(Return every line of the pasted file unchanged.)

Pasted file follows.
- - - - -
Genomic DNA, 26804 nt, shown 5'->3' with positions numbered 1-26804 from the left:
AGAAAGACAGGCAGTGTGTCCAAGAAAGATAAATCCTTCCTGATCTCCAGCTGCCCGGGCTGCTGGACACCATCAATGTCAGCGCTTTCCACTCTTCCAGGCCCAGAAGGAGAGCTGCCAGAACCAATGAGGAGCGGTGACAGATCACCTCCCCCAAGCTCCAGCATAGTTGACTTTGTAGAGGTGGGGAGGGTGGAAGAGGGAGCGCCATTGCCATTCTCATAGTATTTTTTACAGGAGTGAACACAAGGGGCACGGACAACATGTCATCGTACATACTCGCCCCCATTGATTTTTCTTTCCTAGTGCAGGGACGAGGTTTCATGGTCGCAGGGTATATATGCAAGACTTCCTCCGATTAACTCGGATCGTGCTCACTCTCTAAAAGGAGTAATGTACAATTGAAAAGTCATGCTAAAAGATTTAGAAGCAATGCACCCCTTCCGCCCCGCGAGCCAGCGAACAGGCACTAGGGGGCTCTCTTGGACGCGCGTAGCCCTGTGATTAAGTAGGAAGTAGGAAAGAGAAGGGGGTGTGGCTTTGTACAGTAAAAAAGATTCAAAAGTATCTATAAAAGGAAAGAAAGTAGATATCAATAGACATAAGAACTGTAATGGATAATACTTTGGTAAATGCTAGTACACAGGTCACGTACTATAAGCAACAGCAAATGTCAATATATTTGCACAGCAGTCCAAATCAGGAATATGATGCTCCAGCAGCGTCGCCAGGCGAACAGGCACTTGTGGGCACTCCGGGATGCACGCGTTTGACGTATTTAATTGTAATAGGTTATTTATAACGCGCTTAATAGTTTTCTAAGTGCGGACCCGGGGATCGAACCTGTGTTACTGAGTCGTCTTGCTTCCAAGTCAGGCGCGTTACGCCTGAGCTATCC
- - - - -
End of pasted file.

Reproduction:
Genomic DNA, 26804 nt, shown 5'->3' with positions numbered 1-26804 from the left:
AGAAAGACAGGCAGTGTGTCCAAGAAAGATAAATCCTTCCTGATCTCCAGCTGCCCGGGCTGCTGGACACCATCAATGTCAGCGCTTTCCACTCTTCCAGGCCCAGAAGGAGAGCTGCCAGAACCAATGAGGAGCGGTGACAGATCACCTCCCCCAAGCTCCAGCATAGTTGACTTTGTAGAGGTGGGGAGGGTGGAAGAGGGAGCGCCATTGCCATTCTCATAGTATTTTTTACAGGAGTGAACACAAGGGGCACGGACAACATGTCATCGTACATACTCGCCCCCATTGATTTTTCTTTCCTAGTGCAGGGACGAGGTTTCATGGTCGCAGGGTATATATGCAAGACTTCCTCCGATTAACTCGGATCGTGCTCACTCTCTAAAAGGAGTAATGTACAATTGAAAAGTCATGCTAAAAGATTTAGAAGCAATGCACCCCTTCCGCCCCGCGAGCCAGCGAACAGGCACTAGGGGGCTCTCTTGGACGCGCGTAGCCCTGTGATTAAGTAGGAAGTAGGAAAGAGAAGGGGGTGTGGCTTTGTACAGTAAAAAAGATTCAAAAGTATCTATAAAAGGAAAGAAAGTAGATATCAATAGACATAAGAACTGTAATGGATAATACTTTGGTAAATGCTAGTACACAGGTCACGTACTATAAGCAACAGCAAATGTCAATATATTTGCACAGCAGTCCAAATCAGGAATATGATGCTCCAGCAGCGTCGCCAGGCGAACAGGCACTTGTGGGCACTCCGGGATGCACGCGTTTGACGTATTTAATTGTAATAGGTTATTTATAACGCGCTTAATAGTTTTCTAAGTGCGGACCCGGGGATCGAACCTGTGTTACTGAGTCGTCTTGCTTCCAAGTCAGGCGCGTTACGCCTGAGCTATCC